Here’s what led to Republic First’s collapse – and why it’s different from 2023 failures


Republic First Bancorp was seized by Pennsylvania regulators Friday, following a failed deal earlier this year to infuse the Philadelphia-based regional bank with new funds, amid a decline in deposits and a struggling mortgage lending business.
An auditor previously warned the bank of “material weaknesses” of internal controls. ANADOLU AGENCY VIA GETTY IMAGES
Key facts
  • Republic First reported a decline in deposits in a presentation to investors last year, which also indicated the value of the company’s mortgage loan portfolio had “declined substantially in a rising rate environment.”
  • The company said at the time it would “wind down and exit” the mortgage business and instead focus on consumer deposits, of which about 60% were uninsured as of last June, The Wall Street Journal reported.
  • The Norcross-Braca Group said in September it would invest $35 million into Republic First if the bank filed its 2022 report and scheduled a required shareholder meeting.
  • The investment group backed out of the deal in February after the company failed to hold its shareholder meeting, which was reportedly postponed in November to “better align with the timing of the transaction close.”
  • Despite the failed deal, Republic First said in a regulatory filing the bank’s strategic plan was designed to work without the Norcross-Braca infusion, noting the bank had an “adequately capitalized position” that has a “strong deposit base and ample liquidity.”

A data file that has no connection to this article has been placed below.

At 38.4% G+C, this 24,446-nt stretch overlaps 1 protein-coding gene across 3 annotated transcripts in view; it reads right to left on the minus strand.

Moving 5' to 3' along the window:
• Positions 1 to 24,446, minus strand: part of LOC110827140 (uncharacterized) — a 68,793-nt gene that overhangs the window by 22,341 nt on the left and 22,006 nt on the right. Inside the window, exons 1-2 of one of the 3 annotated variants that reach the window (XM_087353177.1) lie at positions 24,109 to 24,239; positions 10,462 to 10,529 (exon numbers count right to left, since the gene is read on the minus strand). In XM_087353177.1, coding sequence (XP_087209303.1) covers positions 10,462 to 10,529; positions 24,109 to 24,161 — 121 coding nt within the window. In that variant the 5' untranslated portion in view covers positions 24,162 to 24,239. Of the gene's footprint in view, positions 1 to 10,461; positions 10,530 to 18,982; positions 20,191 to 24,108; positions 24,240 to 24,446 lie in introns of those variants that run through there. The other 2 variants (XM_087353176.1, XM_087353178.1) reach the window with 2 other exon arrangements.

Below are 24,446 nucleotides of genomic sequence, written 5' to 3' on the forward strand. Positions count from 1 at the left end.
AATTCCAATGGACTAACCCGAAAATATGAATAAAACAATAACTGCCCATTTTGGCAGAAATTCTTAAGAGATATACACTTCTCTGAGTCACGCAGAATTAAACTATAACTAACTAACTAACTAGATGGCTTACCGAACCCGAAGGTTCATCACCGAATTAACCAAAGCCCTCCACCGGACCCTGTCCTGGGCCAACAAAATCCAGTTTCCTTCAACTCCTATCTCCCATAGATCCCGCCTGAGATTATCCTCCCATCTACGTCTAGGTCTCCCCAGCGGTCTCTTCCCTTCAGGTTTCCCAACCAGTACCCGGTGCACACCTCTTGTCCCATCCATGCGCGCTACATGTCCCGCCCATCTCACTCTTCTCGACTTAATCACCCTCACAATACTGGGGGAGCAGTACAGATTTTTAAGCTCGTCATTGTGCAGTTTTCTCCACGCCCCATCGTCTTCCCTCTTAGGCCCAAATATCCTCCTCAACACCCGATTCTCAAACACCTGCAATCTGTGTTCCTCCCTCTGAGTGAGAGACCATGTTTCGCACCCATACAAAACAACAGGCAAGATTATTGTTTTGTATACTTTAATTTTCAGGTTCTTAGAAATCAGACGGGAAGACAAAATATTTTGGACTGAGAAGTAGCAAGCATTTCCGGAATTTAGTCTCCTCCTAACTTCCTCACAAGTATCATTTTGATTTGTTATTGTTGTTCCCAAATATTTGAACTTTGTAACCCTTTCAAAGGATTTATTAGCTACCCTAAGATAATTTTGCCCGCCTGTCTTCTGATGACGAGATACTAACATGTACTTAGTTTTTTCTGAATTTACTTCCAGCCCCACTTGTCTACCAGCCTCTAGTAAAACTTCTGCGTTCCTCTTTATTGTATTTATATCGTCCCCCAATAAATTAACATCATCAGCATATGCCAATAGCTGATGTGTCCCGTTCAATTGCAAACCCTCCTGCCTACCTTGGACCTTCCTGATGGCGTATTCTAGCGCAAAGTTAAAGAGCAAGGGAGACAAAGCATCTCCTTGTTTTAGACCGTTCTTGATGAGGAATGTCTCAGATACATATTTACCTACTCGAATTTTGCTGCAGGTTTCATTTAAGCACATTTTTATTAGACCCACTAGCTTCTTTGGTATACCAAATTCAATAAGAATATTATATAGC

Key background

The Pennsylvania Department of Banking and Securities seized Republic First on Friday, following speculation the bank would be seized by regulators as it looked for a potential buyer.

Fulton Bank reached an agreement to take over the company’s 32 branches across Pennsylvania, New York and New Jersey, which will reopen under the Fulton Bank name.

Before the seizure, Republic First was delisted by Nasdaq in August, after the bank failed to file its fiscal year 2022 report with the Securities and Exchange Commission.

Republic First claimed the report was not filed because of its “former executive team’s failure to maintain adequate internal controls.”

Surprising fact

In 2022, Republic First’s financial auditor told the bank it had “material weaknesses in internal control over financial reporting,” according to a regulatory filing. That auditor was dismissed by Republic First in February.

Surprising fact

Republic First’s seizure is the fourth by federal or state regulators since the start of 2023, following the collapses of Silicon Valley BankSignature Bank and First Republic Bank, which were substantially larger than Republic First.

Republic First had about $6 billion in assets and an additional $4 billion in deposits in January, according to the FDIC, whereas Signature Bank had $110 billion in assets and $88 billion in deposits.

First Republic had $232.9 billion in assets and $104.5 billion in deposits when it was seized, while Silicon Valley had assets totaling $209 billion.


Feddie Strickland, an analyst at the financial consulting firm Janney Montgomery Scott, told The New York Times that the banking sector would likely remain stable despite Republic First’s collapse.

Bank failures last year—which happened in rapid succession—were “really banks with a certain specialization,” Strickland said, adding he believes “small banks are in good shape.”

Silicon Valley Bank was a lender to tech startups, while Signature Bank was a leader in cryptocurrency lending and First Republic had a largely high-net-worth clientele.

This article was first published on and all figures are in USD.

More from Forbes Australia